Aleppo meets WWII Edinburgh, with smoke, and dust, and chaos, and screaming, and kids, so many kids. Just scared.
She was the kindest, most caring person I have ever known.
It began in Eyre Place, however the real action took place in 2 Bonnington Terrace, raised from a husk by mum and dad to a wonderful family home.
A home to Peter, Jean, Mark, Jane, Sara, Emily, Emma, Gran, Choochie, Baggins, Bonnie the cat, Clinker the hamster, terrapins and, at one time a family of Sri Lankans, and, on occasion, me (Nik).
2 Bonnington Terrace, where in 1981, as a 15 year old girl, I sat with my mum and dad to tell them I was expecting a baby.
All hell did not break loose.
The opposite occurred.
I was met with a wall of love and support.
The kindest, most caring person I’ve ever known.
Nik came into my life and he was welcomed into the family without question, again, the kindest, most caring person I have ever known.
Emma was born. Mum’s support love and devotion never faltering.
Jack came along; the love and support doubled.
2 Bonnington Terrace.
The parties. Oh the parties. After show, after hours and in particular after New Year.
The party on the night of the first. Holy moly!
Open doors, open windows, open bottles.
None refused. All welcome.
The house bulged at the seams. Dad regaling, mum hosting; always lasagne, cucumber salad, garlic bread, quiche with spam chunks (shudder), curries, stovies, sausages. Enough to hopefully get us through January with left overs, but, be warned: FHB!
And the people, from the great and the good, to the man who was passing by and heard the music. None refused. Sara, Emily and I providing the entertainment, adorning ourselves with mum’s scarves, performing dance routines to Mike Oldfield; still to this day hearing him takes me back to 2 Bonnington Terrace.
Mum was such a talented person. The sewing! She sewed so well. She sewed a lot for us when we were young (needs must and all).
Oh, what I’d give for my Black Watch tartan poncho and knickerbockers, or my yellow angel wing dress mum made for my P7 Quali at Holy Cross Primary, or my Brown Laura Ashley dress, or the Pocahontas dress up outfit mum made for Sara.
So much for Emily: she had to do with whatever no longer fitted Sara and I anymore, and on occasion still does!
The knitting: watching her knit Fair Isle jumpers, scarves, hats, I remember it all so fondly. One thing always puzzled me though, mum’s strange knitting style. One needle under arm, one under the chin. Very unusual! This always perplexed me until mum told me she was taught to knit by her grandmother who had only one arm.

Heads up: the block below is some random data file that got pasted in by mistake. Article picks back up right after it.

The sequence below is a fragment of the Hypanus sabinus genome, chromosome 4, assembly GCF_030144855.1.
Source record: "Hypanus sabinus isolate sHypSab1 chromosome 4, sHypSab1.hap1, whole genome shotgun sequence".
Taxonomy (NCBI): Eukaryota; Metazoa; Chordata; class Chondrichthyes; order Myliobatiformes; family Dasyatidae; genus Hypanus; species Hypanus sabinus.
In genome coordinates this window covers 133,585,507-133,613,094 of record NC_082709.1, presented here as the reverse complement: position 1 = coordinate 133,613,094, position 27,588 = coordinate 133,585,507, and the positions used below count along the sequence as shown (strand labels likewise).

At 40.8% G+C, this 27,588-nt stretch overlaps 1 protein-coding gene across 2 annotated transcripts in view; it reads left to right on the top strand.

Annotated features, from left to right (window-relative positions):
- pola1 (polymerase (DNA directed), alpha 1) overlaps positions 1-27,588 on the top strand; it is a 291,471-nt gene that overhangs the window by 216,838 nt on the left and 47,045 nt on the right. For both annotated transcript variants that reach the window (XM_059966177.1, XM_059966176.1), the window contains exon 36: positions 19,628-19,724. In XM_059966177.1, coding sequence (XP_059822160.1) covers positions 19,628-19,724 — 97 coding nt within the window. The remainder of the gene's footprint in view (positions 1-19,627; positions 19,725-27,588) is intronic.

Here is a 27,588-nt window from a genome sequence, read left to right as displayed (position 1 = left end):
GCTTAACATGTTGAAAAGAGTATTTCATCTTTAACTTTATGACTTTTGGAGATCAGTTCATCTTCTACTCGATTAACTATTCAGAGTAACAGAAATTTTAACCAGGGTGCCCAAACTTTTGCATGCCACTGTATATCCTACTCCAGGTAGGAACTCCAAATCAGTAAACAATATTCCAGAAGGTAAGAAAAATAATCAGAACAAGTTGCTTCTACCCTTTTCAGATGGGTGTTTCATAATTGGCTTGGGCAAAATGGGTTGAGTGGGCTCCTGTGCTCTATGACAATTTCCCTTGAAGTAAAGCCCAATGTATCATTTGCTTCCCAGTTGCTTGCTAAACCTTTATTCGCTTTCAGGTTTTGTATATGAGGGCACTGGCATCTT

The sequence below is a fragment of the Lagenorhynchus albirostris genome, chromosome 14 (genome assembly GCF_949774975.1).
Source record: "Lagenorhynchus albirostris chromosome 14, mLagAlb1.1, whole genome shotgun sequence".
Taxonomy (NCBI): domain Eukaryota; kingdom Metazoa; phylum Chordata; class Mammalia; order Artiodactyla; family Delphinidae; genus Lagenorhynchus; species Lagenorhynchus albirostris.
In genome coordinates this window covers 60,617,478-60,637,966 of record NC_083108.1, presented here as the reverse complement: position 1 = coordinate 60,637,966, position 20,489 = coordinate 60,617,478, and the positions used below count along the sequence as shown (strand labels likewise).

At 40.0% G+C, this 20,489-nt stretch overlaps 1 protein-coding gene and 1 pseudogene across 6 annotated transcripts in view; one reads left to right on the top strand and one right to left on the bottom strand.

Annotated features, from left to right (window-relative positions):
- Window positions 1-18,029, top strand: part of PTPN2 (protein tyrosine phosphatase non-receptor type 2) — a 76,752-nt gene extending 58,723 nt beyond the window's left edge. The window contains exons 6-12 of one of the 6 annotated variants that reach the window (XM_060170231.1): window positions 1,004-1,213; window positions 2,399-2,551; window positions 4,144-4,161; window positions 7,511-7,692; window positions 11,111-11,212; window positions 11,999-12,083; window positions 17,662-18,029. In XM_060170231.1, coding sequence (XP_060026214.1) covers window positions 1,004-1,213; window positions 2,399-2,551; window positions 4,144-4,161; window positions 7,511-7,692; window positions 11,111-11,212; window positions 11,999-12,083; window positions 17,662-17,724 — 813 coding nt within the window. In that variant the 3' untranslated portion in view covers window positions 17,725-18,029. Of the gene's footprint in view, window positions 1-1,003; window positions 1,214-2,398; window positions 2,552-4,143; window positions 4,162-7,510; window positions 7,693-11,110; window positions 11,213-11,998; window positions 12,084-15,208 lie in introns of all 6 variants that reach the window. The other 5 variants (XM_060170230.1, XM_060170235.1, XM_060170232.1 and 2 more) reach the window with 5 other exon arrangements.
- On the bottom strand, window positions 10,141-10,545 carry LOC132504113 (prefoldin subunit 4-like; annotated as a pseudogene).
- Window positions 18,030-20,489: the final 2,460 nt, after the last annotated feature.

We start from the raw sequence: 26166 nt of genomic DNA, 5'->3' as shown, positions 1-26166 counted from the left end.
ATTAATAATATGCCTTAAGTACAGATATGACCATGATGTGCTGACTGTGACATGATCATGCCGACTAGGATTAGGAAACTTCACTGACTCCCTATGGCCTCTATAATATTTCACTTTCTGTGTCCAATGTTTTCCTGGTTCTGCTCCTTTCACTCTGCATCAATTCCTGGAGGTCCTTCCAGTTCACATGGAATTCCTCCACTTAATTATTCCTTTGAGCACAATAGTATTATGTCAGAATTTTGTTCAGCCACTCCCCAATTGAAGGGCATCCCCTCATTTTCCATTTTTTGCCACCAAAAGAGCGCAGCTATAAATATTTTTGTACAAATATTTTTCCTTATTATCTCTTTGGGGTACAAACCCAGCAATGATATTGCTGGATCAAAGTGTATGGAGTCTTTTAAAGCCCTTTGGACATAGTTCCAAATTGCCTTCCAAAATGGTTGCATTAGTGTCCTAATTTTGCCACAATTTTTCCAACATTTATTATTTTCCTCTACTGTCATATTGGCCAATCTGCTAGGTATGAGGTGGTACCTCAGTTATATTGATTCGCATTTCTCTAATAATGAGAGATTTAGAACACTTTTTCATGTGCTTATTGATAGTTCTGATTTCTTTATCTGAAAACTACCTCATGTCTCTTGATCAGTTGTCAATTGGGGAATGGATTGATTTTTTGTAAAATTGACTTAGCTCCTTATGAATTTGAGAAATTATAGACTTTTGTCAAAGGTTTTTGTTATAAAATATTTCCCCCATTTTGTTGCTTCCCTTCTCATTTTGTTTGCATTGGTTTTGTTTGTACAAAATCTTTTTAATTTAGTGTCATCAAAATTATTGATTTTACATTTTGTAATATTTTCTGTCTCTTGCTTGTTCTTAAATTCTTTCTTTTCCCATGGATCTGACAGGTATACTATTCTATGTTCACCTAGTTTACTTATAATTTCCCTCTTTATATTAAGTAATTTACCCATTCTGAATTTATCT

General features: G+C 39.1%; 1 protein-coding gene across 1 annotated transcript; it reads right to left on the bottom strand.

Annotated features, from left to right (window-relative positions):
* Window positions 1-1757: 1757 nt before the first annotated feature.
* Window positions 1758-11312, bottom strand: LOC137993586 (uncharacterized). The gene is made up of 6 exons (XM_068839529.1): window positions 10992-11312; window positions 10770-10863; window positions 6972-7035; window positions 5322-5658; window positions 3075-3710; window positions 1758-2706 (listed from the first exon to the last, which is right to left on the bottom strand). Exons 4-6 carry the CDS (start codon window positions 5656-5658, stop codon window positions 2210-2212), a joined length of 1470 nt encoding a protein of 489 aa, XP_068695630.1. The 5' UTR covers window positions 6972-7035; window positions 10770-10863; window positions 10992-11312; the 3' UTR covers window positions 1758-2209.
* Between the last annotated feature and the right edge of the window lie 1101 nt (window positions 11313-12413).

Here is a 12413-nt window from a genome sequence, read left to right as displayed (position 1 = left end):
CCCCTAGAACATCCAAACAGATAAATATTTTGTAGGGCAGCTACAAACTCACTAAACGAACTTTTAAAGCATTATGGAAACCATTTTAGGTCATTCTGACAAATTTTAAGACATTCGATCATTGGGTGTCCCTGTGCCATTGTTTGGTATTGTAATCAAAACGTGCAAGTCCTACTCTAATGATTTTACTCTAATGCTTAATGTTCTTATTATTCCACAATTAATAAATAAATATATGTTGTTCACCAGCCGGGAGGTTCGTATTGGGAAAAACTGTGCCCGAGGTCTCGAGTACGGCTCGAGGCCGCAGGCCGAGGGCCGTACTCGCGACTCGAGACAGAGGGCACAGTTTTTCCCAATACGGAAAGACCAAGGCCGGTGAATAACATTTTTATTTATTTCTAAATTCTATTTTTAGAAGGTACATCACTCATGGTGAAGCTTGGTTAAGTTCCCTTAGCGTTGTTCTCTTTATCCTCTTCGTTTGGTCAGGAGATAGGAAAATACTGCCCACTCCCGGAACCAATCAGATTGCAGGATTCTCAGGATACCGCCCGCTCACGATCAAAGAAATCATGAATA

The art. Mum loved art. She loved to paint water colours mainly, classes at Edinburgh School of Art. Still lives and nudes. Nudes I tell you! The shock of it all!
The kindest, most caring person I have ever known.
The caring. Mum cared a lot! But the important bit was she didn’t just care. She did!
Mum never stopped caring for people. Early memories of her volunteering at the Shelter Shop on Ferry Rd, working tirelessly for the Talbot Association every Tuesday. Feeding the homeless and needy of Leith. When the Talbot closed, fundraising for St Columbus at church. So much time devoted to their worthy causes.
The Saint Vincent De Paul Society, cleaning caravans for those less fortunate to use, and her wee box at the end of mass. Organising gifts for children at Christmas. Visiting the sick and housebound. Helping the ‘old people’ when she was in her 70s. The pensioners’ lunch! Still helping when she should have been sitting. The list is endless.
Not only caring, doing!
The cheese and wine, persuading all those people to give all those prizes. Small raffle, big raffle, human fruit machine, roll a coin at the bottle, the tombola. The tombola!
Mum knew the amount of good it could do getting the cash out of your purse and into the hands of those that could make a real difference on a local level.
A rough estimate of how much mum raised? Well over £100,000 over the years. Remarkable! It never stopped. Lothian Birth Cohort Study 1936, helping until the end.
The kindest most caring person I have ever known.
Forth Children’s Theatre.
Shoulder to shoulder with dad from the beginning; costumes, make up, scripts, wine at the interval, programmes, lunches, clearing accounts. Never in the limelight, always in the background. But believe me, none of it would ever have happened without mum.
They were a team though, mum and dad, each with individual strengths and that’s what got things done. Mum was adored by the members of FCT, from the actors to the sound guys, from the props to the lighting, from the make up to the musicians. Adored by them all.
Thousands of them, from all walks of life, somewhere in their hearts is a wee piece of mum – an encouraging word, a wee hug, a slap of pan stick, a needle in a costume.
They will remember the kindest, most caring person I have ever known.
My mum was pure joy, a delight and I will miss her like you wouldn’t believe.